Today, NBC News is shining attention on the impact of COVID and calling attention to what we can do. They are doing a “homepage takeover” where their usual page full of news has been replaced with reporting on COVID. We are in the midst of the most difficult time of this pandemic. According Centers for Disease Control and Prevention Director Dr. Robert Redfield, who said that the next few months will be “the most difficult in the public health of this nation.”
The New York Times has released its 2020 Year in Pictures: “A Year Like No Other.” This is a powerful document with images from each month. The pandemic, racial protests & violence, the presidential election and much more. We are living through history, which, we are learning, is very difficult.
To see the materials the library owns about Joe Biden, click on the picture within the blog post.
Have you ever found an interesting article in your social media, but you couldn’t read it without unblocking ads or subscribing to the publication? I had this happen to me recently when I found an interesting article entitled Can Books Compete With Netflix? Yes, and Here’s Why. It was published in the Wall Street Journal so when I tried to open it, I hit a paywall. Instead of paying for a subscription, I remembered that I can check to see if it’s in our Wall Street Journal database. Did you know that we have access to 100’s of magazine and and academic journals through our databases? You just need to go to our Research Tools page and either go to “All Databases” or choose a subject category underneath.
The Wall Street Journal database is under “News”. I did a search in the database for the article title, and I found it! Some publications don’t allow access to ALL of their articles so sometimes you may not be able to find what you are looking for. If that ever happens, the library can order the article from other libraries through our Interlibrary loan form, but sometimes, we may be able to find it in one of our other databases. The librarians are always happy to help, so please Ask a Librarian for help. If the article I was looking for interests you, here is a link to it in the WSJ database. Can Books Compete with Netflix? To read it, you will need to log in with your MV user name and password.
Key Dates for the November 3, 2020 Presidential Election
|10/6/2020||Voter registration closes for deputy registrars and local election officials|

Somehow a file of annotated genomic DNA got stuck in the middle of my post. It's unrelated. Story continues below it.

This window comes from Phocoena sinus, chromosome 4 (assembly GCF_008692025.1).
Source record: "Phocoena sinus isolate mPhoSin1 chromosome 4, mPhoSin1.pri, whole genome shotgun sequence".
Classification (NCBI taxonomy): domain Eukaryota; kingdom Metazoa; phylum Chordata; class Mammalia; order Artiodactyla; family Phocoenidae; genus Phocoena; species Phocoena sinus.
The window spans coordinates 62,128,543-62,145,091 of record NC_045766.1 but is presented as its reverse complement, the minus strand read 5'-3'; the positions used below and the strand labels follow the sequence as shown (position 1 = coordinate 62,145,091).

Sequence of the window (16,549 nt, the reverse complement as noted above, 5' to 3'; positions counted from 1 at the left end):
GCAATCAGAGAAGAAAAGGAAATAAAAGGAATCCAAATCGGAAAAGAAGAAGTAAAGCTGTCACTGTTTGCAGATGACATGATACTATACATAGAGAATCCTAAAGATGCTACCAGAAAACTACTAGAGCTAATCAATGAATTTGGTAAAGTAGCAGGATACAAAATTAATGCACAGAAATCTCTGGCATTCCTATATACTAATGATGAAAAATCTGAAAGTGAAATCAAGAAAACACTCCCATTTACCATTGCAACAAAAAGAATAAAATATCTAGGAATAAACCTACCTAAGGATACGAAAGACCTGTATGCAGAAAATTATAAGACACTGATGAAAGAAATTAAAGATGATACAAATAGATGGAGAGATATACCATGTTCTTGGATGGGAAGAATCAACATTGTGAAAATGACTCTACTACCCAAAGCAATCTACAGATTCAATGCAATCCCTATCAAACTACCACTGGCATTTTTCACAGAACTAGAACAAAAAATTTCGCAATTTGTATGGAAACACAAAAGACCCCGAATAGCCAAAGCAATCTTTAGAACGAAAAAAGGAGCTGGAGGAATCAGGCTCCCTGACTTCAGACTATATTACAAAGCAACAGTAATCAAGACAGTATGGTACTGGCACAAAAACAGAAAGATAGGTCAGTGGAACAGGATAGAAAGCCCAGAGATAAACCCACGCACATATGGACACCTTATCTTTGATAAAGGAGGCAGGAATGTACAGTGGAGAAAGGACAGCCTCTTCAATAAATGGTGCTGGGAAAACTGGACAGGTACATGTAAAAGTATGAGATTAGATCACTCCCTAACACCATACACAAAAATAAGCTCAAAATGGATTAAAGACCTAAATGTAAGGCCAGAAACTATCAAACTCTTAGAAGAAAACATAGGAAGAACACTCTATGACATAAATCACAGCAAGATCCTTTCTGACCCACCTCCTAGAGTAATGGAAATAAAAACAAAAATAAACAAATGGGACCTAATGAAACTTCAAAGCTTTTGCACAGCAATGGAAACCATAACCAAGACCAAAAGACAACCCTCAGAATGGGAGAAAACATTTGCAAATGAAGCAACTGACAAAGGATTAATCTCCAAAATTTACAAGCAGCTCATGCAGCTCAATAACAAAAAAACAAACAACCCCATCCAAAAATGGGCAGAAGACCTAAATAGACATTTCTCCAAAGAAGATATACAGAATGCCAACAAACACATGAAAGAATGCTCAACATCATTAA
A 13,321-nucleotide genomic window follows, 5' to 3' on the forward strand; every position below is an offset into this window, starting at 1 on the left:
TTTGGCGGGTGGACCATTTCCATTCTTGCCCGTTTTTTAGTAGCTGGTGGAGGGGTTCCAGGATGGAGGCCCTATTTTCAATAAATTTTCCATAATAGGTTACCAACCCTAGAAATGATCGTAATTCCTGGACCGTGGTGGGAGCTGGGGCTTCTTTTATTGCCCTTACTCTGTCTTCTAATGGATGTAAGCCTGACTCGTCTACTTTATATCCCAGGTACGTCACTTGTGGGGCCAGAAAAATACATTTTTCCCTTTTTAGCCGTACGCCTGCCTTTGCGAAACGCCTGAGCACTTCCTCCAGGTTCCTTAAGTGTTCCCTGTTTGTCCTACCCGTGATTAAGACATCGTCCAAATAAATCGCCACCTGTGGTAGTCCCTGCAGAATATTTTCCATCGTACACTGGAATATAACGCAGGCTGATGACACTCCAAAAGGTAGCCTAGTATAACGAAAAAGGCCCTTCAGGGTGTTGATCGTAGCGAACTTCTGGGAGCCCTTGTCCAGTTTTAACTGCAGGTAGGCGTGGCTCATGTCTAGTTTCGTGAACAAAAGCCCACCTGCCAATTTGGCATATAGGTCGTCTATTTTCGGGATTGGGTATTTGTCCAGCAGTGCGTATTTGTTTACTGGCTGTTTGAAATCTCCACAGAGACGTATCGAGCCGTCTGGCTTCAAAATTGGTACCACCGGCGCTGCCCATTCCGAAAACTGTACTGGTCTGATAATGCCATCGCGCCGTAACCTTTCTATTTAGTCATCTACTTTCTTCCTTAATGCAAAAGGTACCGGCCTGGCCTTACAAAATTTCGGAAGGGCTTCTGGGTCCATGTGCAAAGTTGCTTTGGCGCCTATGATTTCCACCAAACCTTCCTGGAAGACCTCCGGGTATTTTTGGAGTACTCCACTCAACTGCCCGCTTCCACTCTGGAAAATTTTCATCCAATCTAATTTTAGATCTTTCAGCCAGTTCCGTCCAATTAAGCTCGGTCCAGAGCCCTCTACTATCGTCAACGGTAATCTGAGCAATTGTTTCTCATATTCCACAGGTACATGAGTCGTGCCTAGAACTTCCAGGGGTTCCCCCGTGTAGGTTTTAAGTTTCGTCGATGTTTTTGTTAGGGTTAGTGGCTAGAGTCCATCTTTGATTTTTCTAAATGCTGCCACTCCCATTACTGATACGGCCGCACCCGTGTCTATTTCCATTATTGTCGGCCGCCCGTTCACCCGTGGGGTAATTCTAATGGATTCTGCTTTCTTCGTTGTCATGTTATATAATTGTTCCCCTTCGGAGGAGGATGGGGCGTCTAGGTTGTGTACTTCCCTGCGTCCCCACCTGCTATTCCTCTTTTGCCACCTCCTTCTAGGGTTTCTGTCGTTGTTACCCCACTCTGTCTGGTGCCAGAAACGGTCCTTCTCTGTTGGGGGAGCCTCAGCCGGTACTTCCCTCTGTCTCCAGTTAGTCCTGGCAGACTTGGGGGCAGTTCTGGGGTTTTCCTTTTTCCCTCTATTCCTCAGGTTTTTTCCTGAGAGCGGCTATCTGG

|10/7/2020||First day of grace period registration and voting|
|10/18/2020||Last day to register to vote by online application|
|10/19/2020||First day of early voting|
|10/29/2020||Last day to request a mail ballot, including military and overseas voters|
|11/2/2020||Last day of early voting|
|11/2/2020||Last day of grace period registration and voting|
|11/3/2020||Last day mail in ballots can be postmarked or dropped off in a secure Mail Ballot Drop Box|
Any registered suburban Cook County voter may request a mail ballot using the online application. Once your registration is verified and the application is processed, a paper ballot will be sent to the mailing address you designate in your application. The deadline to apply is five days before the election.
The Clerk’s Office will offer secure mail ballot drop boxes. Additionally, the Clerk’s office will offer an Election Day Drop Box in Daley Plaza in Chicago. Ballots may also be returned via USPS.
For the November 3, 2020 Presidential Election, traditional Early Voting will take place October 19-November 2.
If you live in the City of Chicago please visit chicagoelections.com for their Early Voting locations and other important information.
Registered suburban Cook County voters can only vote in their home precinct on Election Day.
Residents who are not registered to vote may register and cast a ballot on Election Day with same-day registration and voting. Those who wish to register on Election Day must present two qualifying forms of ID.
A voter who needs ID, but who cannot present ID, may cast a Provisional Ballot on Election Day. In order for that Provisional Ballot to be counted, the voter must present ID within 7 days of the election to the Cook County Clerk’s office, 69 W. Washington St., Suite 500, Chicago IL 60602.